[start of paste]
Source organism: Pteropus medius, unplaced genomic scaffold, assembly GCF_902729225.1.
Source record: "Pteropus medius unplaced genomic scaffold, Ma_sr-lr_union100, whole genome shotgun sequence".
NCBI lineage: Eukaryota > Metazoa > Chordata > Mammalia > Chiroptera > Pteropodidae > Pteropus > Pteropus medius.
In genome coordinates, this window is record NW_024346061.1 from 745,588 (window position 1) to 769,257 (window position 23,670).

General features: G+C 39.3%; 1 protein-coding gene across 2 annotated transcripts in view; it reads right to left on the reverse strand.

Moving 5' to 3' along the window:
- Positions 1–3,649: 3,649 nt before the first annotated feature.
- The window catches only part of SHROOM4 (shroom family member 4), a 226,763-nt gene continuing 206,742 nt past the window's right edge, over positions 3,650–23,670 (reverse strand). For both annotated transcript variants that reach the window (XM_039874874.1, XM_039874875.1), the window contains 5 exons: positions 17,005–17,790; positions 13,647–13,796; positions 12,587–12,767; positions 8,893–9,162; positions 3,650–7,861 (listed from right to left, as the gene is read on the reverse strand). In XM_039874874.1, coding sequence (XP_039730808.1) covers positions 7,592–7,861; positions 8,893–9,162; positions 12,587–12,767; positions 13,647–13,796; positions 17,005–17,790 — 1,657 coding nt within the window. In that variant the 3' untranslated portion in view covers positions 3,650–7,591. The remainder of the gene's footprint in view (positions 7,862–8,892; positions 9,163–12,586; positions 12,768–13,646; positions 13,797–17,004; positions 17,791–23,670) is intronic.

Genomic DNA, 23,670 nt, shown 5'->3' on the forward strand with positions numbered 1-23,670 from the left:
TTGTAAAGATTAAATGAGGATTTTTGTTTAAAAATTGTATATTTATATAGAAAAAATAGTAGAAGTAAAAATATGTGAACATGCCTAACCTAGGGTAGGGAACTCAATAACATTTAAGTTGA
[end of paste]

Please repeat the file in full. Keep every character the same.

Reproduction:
Source organism: Pteropus medius, unplaced genomic scaffold, assembly GCF_902729225.1.
Source record: "Pteropus medius unplaced genomic scaffold, Ma_sr-lr_union100, whole genome shotgun sequence".
NCBI lineage: Eukaryota > Metazoa > Chordata > Mammalia > Chiroptera > Pteropodidae > Pteropus > Pteropus medius.
In genome coordinates, this window is record NW_024346061.1 from 745,588 (window position 1) to 769,257 (window position 23,670).

General features: G+C 39.3%; 1 protein-coding gene across 2 annotated transcripts in view; it reads right to left on the reverse strand.

Moving 5' to 3' along the window:
- Positions 1–3,649: 3,649 nt before the first annotated feature.
- The window catches only part of SHROOM4 (shroom family member 4), a 226,763-nt gene continuing 206,742 nt past the window's right edge, over positions 3,650–23,670 (reverse strand). For both annotated transcript variants that reach the window (XM_039874874.1, XM_039874875.1), the window contains 5 exons: positions 17,005–17,790; positions 13,647–13,796; positions 12,587–12,767; positions 8,893–9,162; positions 3,650–7,861 (listed from right to left, as the gene is read on the reverse strand). In XM_039874874.1, coding sequence (XP_039730808.1) covers positions 7,592–7,861; positions 8,893–9,162; positions 12,587–12,767; positions 13,647–13,796; positions 17,005–17,790 — 1,657 coding nt within the window. In that variant the 3' untranslated portion in view covers positions 3,650–7,591. The remainder of the gene's footprint in view (positions 7,862–8,892; positions 9,163–12,586; positions 12,768–13,646; positions 13,797–17,004; positions 17,791–23,670) is intronic.

Genomic DNA, 23,670 nt, shown 5'->3' on the forward strand with positions numbered 1-23,670 from the left:
TTGTAAAGATTAAATGAGGATTTTTGTTTAAAAATTGTATATTTATATAGAAAAAATAGTAGAAGTAAAAATATGTGAACATGCCTAACCTAGGGTAGGGAACTCAATAACATTTAAGTTGA